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What can synthetic paper be used for?

Jeff McRitchie posted this on Jul 7, 2015

Paper has been around for thousands of years and dates back to the days of the Ancient Egyptians who wrote on papyrus. It’s hard to imagine a world without this material given that it’s used for everything from note-taking to publishing, packaging to even some types of food. There are numerous different kinds of paper as well including tissue, copier/printer, newsprint, and more. And there’s a new type available: synthetic. Let’s take a quick look at what it is and how it can be used.

Synthetic paper is very similar to the type used in copiers, fax machines, and printers. However, it differs because it’s made out of polyester. Thus, it’s essentially plastic and you can use it forSynaps Synthetic Paper a variety of applications. It’s available in 8.5” x 11” sheets that are 5 mil thick. These sheets are waterproof and extremely durable so they’re perfect for documents that will be regularly handled. One advantage to this material is that you don’t need to laminate it, which will help you save time and money. (For one thing, you won’t need to buy laminating pouches or film.)

Sheets of synthetic paper can be run through most photocopiers (both black-and-white and color units), digital presses, and laser printers. (They can’t be used in ink-jet printers, unfortunately.) They can be used for important documents, ID cards, menus, photo printouts, and more. The sheets are nice and bright so all of your text and photos will look great. Synthetic paper can be punched so you can use it in binders, with various types of binding machines (comb, wire, etc.), and it can be trimmed with a guillotine trimmer once it’s been printed on. It offers all of the versatility of regular paper with the added benefit of durability.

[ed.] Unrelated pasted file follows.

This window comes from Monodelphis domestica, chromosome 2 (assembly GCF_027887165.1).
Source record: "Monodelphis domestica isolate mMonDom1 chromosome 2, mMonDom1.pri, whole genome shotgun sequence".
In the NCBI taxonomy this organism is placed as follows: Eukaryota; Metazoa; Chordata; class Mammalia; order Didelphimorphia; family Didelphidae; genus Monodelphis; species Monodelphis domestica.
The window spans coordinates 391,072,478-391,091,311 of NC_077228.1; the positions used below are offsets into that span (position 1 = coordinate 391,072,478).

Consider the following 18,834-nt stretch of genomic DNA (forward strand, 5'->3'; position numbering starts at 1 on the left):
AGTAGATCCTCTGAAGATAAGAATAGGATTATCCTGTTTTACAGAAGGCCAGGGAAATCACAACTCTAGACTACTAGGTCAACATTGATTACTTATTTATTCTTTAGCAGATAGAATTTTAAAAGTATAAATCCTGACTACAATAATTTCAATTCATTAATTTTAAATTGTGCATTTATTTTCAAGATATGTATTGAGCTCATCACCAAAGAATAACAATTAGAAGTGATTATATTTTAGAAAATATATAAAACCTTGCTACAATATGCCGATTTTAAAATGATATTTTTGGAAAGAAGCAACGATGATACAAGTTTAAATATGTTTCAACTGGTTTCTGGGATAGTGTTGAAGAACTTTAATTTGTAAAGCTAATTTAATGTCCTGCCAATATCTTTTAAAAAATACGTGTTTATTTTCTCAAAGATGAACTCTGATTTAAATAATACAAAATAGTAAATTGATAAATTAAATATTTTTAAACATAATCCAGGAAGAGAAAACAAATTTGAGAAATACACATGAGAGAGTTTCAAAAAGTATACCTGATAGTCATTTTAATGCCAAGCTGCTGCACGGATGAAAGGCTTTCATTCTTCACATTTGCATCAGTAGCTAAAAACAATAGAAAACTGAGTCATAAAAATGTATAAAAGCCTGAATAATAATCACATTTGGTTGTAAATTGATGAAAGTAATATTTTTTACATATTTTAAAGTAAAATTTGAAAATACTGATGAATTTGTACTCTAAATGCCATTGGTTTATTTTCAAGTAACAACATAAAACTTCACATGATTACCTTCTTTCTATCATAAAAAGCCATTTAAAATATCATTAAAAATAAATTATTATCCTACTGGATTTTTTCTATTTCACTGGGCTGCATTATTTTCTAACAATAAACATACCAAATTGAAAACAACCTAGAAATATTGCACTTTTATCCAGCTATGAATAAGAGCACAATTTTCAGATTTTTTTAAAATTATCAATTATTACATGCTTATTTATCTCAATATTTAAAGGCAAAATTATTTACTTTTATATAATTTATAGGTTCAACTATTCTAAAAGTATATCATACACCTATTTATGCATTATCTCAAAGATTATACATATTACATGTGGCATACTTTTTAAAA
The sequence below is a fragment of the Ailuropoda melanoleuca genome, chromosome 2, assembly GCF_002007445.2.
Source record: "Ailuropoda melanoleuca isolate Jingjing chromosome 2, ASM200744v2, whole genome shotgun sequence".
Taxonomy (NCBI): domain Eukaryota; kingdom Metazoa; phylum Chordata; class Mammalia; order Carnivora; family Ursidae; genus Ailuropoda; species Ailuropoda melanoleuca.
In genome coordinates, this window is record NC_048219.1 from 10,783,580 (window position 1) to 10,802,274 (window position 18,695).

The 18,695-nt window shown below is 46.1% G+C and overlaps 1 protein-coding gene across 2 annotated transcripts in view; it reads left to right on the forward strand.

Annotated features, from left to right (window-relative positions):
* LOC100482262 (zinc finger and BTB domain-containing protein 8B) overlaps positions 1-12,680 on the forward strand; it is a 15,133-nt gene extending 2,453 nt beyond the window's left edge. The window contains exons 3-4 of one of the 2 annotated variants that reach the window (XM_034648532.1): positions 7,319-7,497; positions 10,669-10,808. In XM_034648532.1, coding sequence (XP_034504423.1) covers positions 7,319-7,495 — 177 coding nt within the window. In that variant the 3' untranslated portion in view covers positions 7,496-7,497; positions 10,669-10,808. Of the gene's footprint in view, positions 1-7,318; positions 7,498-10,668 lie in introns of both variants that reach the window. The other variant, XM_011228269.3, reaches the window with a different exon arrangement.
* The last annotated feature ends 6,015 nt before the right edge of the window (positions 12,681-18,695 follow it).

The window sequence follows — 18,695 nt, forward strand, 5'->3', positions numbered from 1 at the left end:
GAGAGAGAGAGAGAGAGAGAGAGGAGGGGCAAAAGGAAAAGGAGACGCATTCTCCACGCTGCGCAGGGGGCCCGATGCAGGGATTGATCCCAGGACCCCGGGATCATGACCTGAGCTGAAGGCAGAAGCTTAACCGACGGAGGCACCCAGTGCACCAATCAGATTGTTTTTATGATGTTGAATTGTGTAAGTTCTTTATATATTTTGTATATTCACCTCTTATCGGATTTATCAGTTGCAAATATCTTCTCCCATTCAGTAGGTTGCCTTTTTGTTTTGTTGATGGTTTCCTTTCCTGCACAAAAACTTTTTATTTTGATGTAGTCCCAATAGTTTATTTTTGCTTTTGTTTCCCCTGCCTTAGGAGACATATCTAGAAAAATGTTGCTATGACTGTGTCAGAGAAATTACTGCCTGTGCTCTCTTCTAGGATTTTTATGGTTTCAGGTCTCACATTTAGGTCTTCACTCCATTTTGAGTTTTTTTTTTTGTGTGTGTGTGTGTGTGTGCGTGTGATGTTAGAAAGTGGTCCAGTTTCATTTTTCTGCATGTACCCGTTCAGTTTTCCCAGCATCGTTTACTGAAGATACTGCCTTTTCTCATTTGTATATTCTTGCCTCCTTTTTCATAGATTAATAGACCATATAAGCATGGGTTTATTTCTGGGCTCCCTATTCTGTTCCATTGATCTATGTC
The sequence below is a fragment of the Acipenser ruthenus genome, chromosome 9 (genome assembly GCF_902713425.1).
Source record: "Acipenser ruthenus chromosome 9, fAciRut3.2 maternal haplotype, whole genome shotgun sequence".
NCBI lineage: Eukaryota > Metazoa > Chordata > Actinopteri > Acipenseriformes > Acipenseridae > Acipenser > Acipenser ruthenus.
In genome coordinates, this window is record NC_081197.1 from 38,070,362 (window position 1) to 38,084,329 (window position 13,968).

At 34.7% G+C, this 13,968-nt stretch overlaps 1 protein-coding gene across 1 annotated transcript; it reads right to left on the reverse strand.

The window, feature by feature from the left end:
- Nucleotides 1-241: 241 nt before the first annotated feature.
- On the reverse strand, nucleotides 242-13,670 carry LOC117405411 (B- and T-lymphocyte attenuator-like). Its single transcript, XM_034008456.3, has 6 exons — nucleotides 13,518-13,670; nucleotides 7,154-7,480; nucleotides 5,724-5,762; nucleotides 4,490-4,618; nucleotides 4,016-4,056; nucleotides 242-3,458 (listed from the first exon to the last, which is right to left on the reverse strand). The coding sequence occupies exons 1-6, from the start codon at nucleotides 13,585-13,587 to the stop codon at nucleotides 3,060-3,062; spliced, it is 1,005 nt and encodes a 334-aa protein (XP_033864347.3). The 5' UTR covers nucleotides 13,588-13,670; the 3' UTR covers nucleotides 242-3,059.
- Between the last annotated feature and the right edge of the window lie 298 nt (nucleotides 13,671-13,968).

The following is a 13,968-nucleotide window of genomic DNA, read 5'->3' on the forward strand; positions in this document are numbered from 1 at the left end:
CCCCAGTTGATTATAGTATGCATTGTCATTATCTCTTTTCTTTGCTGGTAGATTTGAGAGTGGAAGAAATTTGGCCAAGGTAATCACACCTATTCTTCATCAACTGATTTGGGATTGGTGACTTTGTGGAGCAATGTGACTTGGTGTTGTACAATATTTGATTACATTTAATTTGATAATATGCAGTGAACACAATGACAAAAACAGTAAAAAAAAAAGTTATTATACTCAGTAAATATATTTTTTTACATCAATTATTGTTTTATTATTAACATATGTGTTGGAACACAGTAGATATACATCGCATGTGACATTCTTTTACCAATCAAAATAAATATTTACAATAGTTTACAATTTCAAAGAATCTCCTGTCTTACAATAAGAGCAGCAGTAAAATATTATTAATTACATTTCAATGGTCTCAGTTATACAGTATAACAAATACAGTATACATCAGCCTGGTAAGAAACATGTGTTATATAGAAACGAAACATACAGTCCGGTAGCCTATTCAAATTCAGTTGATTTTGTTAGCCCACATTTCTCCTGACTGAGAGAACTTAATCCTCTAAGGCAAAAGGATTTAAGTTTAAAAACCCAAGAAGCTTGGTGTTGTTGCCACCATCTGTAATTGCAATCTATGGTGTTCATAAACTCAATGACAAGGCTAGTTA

If you choose to use synthetic paper, there are a few things you can do to ensure you get the results you need. First, always handle the sheets by their edges. This prevents them from getting scratched or becoming married by fingerprints. Second, before you ran the sheets through your machine, make sure they’ve been in the room for about 24 hours. This will help them get acclimated to the environment. Third, make sure to fan the sheets a bit before placing them in your machine’s feed tray. This ensure they’ll run through the machine more smoothly and reduce the risk of a jam. And finally, go easy if you trim them with a guillotine cutter. Since these sheets are plastic they can do a number on the blade if you try to cut too many of them.